When it comes to our government agencies, farmers and horsemen generally think of them in terms of what they don't let them do (i.e. this reg prohibits me from doing that). Rarely do we think of government agencies in terms of what they do help us do.
Not so for five members of Maryland's equine industry, who traveled to Russia as part of an equine industry trade delegation from the Maryland Department of Agriculture.
This visit reciprocates an earlier Preakness week visit made by a similar delegation to Maryland from Russia. The Maryland Department of Agriculture's Errol Small and his staff, working with Tim Capps of the Maryland Horsebreeders Association, Judith Robinson of the U.S. Department of Commerce (BISNIS), and Myriam Norris of the Maryland Sister States Program, brought the first delegation of Russian horsebreeders to the U.S. since the breakup of the Soviet Union. The Russian delegation was led by the Ministry of Agriculture's top equine authority, B.D. Antontsov, and included the directors of the National Horsebreeding Association, Equine Husbandry in Northwest Russia, the country's largest breeding farm, and the Racing Manager of the Moscow Hippodrome.
Following World War II, Russian Thoroughbreds were excluded from the International Studbook, but were re-admitted about three years ago. Despite exclusion, Russian Thoroughbreds did run, by special permission, in several Laurel International Racesthe horse Anilin racing second only to Kelso. The delegation's goal was to establish contacts with Maryland's horse racing and breeding community, so they visited Bonita Farms, Country Life, Green Willow, Shamrock, Winback and Pin Oak Lane, as well as made visits to Rosecroft, Pimlico and the Fasig-Tipton sales. The visit also included a horse show at the Prince George's Equestrian Center.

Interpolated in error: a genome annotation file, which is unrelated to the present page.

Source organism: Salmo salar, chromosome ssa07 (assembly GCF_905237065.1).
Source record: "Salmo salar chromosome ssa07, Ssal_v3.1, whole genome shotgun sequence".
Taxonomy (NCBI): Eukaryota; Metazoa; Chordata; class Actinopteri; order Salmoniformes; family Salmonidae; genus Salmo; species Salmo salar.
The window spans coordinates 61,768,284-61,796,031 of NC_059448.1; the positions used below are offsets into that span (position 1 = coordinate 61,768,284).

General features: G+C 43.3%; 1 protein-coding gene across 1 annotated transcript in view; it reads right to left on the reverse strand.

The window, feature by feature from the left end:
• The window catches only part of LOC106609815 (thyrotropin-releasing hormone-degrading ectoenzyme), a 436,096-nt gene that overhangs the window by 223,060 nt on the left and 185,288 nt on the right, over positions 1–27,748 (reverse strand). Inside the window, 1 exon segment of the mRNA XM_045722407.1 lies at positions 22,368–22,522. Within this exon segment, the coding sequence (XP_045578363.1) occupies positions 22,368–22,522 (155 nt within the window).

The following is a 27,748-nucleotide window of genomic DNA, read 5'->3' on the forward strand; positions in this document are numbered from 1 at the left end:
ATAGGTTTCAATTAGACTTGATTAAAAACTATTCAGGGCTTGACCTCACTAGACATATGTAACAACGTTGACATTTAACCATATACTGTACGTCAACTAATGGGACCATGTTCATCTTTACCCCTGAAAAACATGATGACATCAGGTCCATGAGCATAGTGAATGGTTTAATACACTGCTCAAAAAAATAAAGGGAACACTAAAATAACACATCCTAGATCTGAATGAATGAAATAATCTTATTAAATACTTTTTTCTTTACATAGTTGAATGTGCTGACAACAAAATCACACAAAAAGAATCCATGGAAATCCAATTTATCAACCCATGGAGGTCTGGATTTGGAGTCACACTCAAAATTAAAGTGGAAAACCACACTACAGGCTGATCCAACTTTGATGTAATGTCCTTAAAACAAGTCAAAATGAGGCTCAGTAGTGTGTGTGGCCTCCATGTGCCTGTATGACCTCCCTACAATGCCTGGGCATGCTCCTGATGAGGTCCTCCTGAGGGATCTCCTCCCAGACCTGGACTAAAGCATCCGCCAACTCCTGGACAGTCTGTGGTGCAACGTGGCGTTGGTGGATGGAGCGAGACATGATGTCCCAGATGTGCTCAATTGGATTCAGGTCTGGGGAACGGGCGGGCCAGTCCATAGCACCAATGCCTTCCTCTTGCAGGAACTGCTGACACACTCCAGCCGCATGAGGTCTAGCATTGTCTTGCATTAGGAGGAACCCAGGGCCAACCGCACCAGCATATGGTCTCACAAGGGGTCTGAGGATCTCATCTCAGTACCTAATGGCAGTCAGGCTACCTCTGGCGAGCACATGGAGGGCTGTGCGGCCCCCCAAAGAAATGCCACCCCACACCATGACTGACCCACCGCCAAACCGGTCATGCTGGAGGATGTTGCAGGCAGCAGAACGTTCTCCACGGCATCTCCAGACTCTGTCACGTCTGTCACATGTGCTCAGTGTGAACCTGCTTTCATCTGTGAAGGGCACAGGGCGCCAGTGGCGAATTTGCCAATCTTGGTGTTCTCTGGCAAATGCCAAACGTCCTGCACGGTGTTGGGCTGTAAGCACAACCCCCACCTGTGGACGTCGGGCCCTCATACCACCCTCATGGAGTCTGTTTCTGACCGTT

Maryland reciprocated with a trade delegation visit of their own. In addition to MDA Secretary Hagner Mister and international marketing specialist Nancy Wallace, the delegation included Judith Green with the U. S. Department of Commerce, and Myriam Norris of the Maryland Sister States Program. Representing the Maryland horse industry were several farm owners who had agreed to host the Russians in the spring: Carolyn & Ron Green of Green Willow Farm, Mike Pons from Country Life Farm, Bill Solomon from Pin Oak Lane, Joe Thomson of Winback Farm, and Tom Chickas, CEO of Rosecroft.
However, the Maryland visit to Russia included non-racing interests as well, and so the group was broadened to include Sparks resident Dennis Potts a livestock importer and exporter handling both cattle and horses, and Woodbine resident Gene Freeze, owner of First Choice Farm, a dressage training facility, and County Saddlery (an international saddle manufacturer).
After a three day visit to Moscow, which Gene Freeze characterized as "absolutely electrifying," the delegation split into two groups, with the racing interests headed off to Krasnodan while the others went to St. Petersburg, where the racing interests eventually joined them. The groups visited various collective farms, once state owned but now privately incorporated.